down-regulation177188163k2300kcorrect (can stand alone)

First of all, it seems that Science is more careful with the editing their manuscripts than Nature. Perhaps we can conclude that scientists have been getting it wrong for so long that both spellings have become acceptable [some head scratching here]. In any case, my advice is to spell up-regulation and down-regulation correctly.

Does it mean there are exceptions to the rules?

Unfortunately, the answer is yes, there are exceptions. Words that are used commonly are not to be hyphenated, for example, outpatient and overexposed. So you have to be careful.

How do you know if a word is common enough?

Here is a quick summary of other commonly used words (with a number of search results in Nature on PubMed given in brackets):

no journal,
overexpression372208172kcorrect (exception)
immunohistochemistry9999391kcorrect (can’t stand alone)
chemoresistance1519905correct (can’t stand alone)
proto-oncogene1068735187kcorrect (two vowels)
half-life11515591kcorrect (can stand alone)
anti-inflammatory125116228kcorrect (two vowels)
antitumor112143127kcorrect (can’t stand alone)
antitumour7007kcorrect (can’t stand alone)
anticancer6677113kcorrect (can’t stand alone)
anti-apoptotic25921kcorrect (two vowels)
pro-apoptotic301216kcorrect (two vowels)
pro-survival1744kcorrect (can stand alone)
pre-operative1025kcorrect (two vowels)
hyper-reactive10294correct (same consonants)
costimulatory93310kcorrect (can’t stand alone)
co-infection6110kcorrect (two vowels)

Based on our rule above, words like half-life, proto-oncogene, anti-inflammatory, immunohistochemisty, chemoresistance, and anticancer are used mostly correctly throughout the published literature. The word overexpression makes an exception due to common use.

The correct spelling of the word antitumor is also more common. Interestingly, the British spelling of the word antitumour/anti-tumour is more ambiguous with both terms almost equally in use. Likewise, prosurvival and pro-survival are used with an almost equal frequency.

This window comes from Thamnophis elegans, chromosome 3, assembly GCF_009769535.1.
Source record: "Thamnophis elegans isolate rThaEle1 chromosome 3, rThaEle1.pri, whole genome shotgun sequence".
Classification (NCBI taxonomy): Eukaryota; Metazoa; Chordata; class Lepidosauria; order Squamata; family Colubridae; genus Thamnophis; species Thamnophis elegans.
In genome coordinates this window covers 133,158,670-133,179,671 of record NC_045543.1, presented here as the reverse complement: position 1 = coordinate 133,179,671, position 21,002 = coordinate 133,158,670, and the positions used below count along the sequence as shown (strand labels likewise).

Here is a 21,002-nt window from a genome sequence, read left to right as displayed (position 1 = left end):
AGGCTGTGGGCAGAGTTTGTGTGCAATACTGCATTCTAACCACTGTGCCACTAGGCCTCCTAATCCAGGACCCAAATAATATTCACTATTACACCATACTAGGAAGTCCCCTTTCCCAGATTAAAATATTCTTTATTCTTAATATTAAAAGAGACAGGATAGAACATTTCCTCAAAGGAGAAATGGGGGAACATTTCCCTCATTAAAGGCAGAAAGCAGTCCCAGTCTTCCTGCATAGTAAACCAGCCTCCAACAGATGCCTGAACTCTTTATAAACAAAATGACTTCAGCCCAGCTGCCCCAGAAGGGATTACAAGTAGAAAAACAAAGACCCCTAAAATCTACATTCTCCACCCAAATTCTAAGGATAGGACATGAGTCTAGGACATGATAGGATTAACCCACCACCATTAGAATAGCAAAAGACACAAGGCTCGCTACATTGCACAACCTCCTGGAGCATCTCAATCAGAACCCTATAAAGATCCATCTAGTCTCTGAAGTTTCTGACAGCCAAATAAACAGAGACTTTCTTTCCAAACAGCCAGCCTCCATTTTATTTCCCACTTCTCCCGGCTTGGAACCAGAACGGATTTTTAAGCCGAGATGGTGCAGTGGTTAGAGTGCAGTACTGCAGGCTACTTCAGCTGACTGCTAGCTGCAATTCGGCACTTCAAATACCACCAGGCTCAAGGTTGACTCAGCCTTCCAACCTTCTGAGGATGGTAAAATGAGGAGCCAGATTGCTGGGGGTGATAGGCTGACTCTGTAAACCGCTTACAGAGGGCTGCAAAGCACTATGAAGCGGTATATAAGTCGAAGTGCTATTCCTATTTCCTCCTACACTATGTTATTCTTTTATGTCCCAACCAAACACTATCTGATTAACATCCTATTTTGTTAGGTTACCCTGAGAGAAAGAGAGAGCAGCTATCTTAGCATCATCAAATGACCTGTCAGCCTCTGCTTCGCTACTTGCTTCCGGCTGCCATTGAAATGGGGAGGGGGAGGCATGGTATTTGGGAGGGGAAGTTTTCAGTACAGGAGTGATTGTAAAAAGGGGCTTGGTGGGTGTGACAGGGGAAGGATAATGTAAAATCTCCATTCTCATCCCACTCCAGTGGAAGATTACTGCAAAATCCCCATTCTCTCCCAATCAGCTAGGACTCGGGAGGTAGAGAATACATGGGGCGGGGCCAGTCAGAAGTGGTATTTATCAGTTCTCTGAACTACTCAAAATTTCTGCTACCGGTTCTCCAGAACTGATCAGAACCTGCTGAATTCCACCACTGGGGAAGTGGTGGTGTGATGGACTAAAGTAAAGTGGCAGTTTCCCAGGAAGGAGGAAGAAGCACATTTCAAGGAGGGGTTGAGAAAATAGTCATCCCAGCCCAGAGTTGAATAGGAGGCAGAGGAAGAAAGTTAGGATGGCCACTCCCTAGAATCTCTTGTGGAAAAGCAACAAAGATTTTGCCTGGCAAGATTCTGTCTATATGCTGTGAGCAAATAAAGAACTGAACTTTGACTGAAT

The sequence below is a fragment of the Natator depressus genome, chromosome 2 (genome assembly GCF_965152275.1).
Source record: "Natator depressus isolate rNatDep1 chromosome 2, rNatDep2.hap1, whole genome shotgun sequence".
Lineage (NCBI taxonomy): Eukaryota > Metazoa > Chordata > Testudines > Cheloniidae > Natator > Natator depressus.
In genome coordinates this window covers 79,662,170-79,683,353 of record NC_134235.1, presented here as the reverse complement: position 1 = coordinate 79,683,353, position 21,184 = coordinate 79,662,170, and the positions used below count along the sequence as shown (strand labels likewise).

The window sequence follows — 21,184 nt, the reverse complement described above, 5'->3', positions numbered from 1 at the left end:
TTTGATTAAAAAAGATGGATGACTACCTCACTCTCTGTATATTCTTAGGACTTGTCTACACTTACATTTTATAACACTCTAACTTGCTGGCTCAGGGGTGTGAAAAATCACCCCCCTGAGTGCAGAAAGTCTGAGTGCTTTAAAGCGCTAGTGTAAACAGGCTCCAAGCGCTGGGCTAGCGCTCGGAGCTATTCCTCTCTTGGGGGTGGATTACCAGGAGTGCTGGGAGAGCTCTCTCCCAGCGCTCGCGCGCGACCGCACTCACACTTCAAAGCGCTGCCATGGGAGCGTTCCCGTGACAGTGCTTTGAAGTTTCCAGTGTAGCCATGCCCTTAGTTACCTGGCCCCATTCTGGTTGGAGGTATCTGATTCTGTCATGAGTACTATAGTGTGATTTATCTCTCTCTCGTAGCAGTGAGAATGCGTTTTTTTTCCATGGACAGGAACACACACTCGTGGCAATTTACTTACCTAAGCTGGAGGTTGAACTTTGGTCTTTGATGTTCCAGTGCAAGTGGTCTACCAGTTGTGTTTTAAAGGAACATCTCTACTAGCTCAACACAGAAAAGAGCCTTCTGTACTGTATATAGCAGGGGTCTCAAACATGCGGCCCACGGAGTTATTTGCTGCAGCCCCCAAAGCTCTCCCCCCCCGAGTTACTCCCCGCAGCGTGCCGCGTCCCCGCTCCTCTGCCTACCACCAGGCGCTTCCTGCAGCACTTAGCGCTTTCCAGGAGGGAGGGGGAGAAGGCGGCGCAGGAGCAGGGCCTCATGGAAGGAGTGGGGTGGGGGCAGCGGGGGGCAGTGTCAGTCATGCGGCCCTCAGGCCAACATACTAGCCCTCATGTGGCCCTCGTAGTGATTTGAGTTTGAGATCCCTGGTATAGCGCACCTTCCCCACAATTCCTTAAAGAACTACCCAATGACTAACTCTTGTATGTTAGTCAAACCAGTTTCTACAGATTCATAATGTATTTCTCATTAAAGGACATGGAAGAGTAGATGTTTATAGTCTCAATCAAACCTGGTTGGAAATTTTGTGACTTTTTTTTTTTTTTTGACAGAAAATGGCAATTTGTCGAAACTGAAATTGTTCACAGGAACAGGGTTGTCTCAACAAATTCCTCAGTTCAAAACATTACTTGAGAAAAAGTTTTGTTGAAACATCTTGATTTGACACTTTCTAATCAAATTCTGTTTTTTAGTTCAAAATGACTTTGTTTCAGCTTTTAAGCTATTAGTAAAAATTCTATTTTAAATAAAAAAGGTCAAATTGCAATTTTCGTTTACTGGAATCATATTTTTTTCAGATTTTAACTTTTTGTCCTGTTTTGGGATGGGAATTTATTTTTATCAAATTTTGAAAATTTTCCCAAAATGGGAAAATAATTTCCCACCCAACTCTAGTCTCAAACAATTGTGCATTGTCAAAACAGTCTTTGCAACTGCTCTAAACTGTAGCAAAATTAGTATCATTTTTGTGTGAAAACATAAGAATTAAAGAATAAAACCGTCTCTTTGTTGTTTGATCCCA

The word anti-apoptotic is more commonly spelled correctly, not so the word pro-apoptotic.

Finally, we have the words preoperative or pre-operative, hyperreactive or hyper-reactive, coinfection or co-infection, and costimulatory or co-stimulatory. The journal Nature seems to prefer the hyphenated versions while Science prefers not to hyphenate. Generally, the incorrect spelling (preoperative, hyperreactive, and coinfection) seems to be more common, so perhaps we are working towards other exceptions to the rule.

What should you do? How should you write these words?

My advice is to follow the rules. You could use the incorrecly spelled word if it is clearly used more frequently in the published literature.

The reason for my advice is to do what the most scientists do so they can find your articles and cite your research which is good for your career.

How can I check myself what is the more common spelling?

Fortunately, checking the more common spelling is very easy and you only need to do it once. You can also check specifically the preferences of your target journal, because we have seen that, for example, Nature and Science have different spelling preferences.

Here is how you do that:

  1. Go to
  2. Search for: “overexpression” AND “J Neurosci”[Journal]
  3. Search for: “over-expression” AND “J Neurosci”[Journal]

Remember to put quotation marks “” around your journal if it has more than one word.

There you go. Enjoy your writing and good luck!

* MeSH (Medical Subject Headings) is the National Library of Medicine’s controlled vocabulary thesaurus, used for indexing articles for the MEDLINE┬«/PubMED┬« database. Each article citation is associated with a set of MeSH terms that describe the content of the citation.”